Urban Modesty

Jeroboam has it all

Whit Meyers says the last thing he wanted was a shiny new penny, and he didn't get it. Jeroboam, the new dining spot he and his partners in the Entertainment Collaborative developed in the Kirby Building, is a little clumsy, a bold portrayal of frays. Yet this is perhaps the most appealing thing about this restaurant, spawned from the collective minds that rooted Trees and the Green Room. Because for all of its stately manner, Jeroboam is a thumb in the eye of Dallas posturing. It's riddled with flaws and age spots, mostly on the floor. Look just beyond your loafer tassles or your pump points, and you'll see a disjointed hardwood or marble floor pocked with pits, gouges, and patch marks covering what look to be holes from uprooted wall posts. But this is the beauty of Jeroboam, named for a 3-liter wine bottle. It is an august dining room that elegantly flaunts its blemishes; it makes no effort to mask them in architectural silicone, Propecia, or age-spot bleach.

Instead, it tightly dresses them with baubles, belts, and fine grooming. Tables draped in white tablecloths are surrounded by perforated chairs with beige leather seats or butted against banquettes upholstered in the same hue. The entire room is cleanly and spaciously demarcated. A raised section near the kitchen and opposite the front door is a "communal table," a place where the chef's feast is laid out. But it seems to function more as a staging area.

"In Dallas, they like to feel they're in the middle of something," Meyers says. "It's the city where people drive pretty cars and wear pretty clothes, and I think they like being center stage."

Something old, something new, something borrowed--Jeroboam has it all.
Stephen P. Karlisch
Something old, something new, something borrowed--Jeroboam has it all.


Open 11 a.m.-11 p.m. Monday-Friday; 5:30 p.m.-11 p.m. Saturday; and 5:30 p.m.-10 p.m. Sunday $$-$$$ (214) 748-7226

Petite Tasting: $22
Arugula and Parmesan: $7
Caramelized Onion Soup: $5.50
Tournedos of Pork Loin: $17.75
Beef Tenderloin Madagascar: $24
Trout with Almonds: $18
Breton Cotriade: $25
Sabayon: $6
Crme Brlée: $6
Cauliflower: $5
Horseradish-crusted Trout: $9
Pommes Frites: $3

Closed Location

The amazing thing is that Jeroboam creates a comfort zone for prettiness, even though it is something of an urban mutt. The lounge area off to the side of the dining room is little more than a huge space filled with chairs and a pair of sofas--another little staging area for posturing. Beyond that is the bar, a long rectangular strip that reaches back into a narrow passage so that you can hide out from the crowds and still view the action. As the bar with its blotchy zinc top (commandeered from the Rusty Buffalo in Deep Ellum) reaches out into the lounge, it pops out with a curvaceous bulge whose base is covered in scalloped granite lifted from the Wilson building. It's a space that's set for scene setting and posing, without throwing the dynamic in your face with cheesy decorative touches.

Though Jeroboam doesn't mask its atmospheric blemishes, it still indulges in a little plastic surgery. Mirrors silk-screened with provocative images are planted in strategic locations (one is of a nude inserted into a jeroboam). But the majority of its cosmetics are strictly hand-me-downs. Most of the room facings are taken from other Dallas buildings: The woodwork and bathroom stalls were fashioned from old office doors from the circa-1913 Kirby building; the glass around the banquettes and the back bar came from the old power station in Deep Ellum; a series of octagon chandeliers in the dining room used to hang in the Sanger building (now El Centro College). Jeroboam is an urban Frankenstein.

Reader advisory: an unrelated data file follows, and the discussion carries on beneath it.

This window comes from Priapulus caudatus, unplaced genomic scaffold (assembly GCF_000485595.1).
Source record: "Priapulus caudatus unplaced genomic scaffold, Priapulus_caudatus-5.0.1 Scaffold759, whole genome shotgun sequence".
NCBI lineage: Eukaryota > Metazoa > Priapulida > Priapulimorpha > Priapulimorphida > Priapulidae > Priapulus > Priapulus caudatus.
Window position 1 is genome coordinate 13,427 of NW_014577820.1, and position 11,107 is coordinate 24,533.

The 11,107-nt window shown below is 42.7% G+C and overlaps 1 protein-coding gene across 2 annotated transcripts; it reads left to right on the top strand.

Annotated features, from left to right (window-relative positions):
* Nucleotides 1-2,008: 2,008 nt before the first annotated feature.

Fortunately, the food isn't a patched monstrosity, though it does contain a few surmountable flaws and only dazzles here and there. Jeroboam's menu is a simple collection of dishes that are decidedly French. Virtually without exception, what is most striking at Jeroboam is the seafood. To flaunt this vitality, there are seafood grab bags known as supper tastings in both grand and petite versions. The petite tasting--pairs of blue crab claws, Jonah crab claws, and three different oyster varieties plus pickled rock shrimp, smoked salmon, tuna tartare, and clusters of snails and cockles (not a hint of grittiness)--was fresh, clean, and sweet. There were no muddled flavors or parched flesh, and the oysters were so cool and immaculate that it was easy to discern the variances in sweetness and brininess in each shell. Plus, the tartare, sown with dill and crowned with crème fraîche, was a provocative tug of war with the strength of the tuna flesh pestering the smokiness of the salmon.

After the tasting platter is exhausted, servers deliver little plates of steamed towels with lemon wedges for cleanup. Unfortunately, the towels are polyester instead of terrycloth, so rather than absorbing they smear the ocean detritus over your fingers and hands, creating an uncomfortable prelude to the next course.

Which can often be compelling. The arugula, spinach, and Parmesan salad, served with roasted sweet peppers and a generous littering of plump dry-cured olives, was exquisitely dressed and robust. Both soups were vigorous nail-head hitters as well. Curried cauliflower soup is a honey-mustard-hued puddle of sheer brilliance. The smooth, velvety fluid subtly and cleanly mingles the bulbous earthiness of cauliflower with the exotic scent and lithe sensuality of the curry. This choreographed equipoise is punctured with delicious viciousness by a scattering of smoky bacon fragments. This is the thinking diner's coziness, for those with lots more than comfort on their minds.

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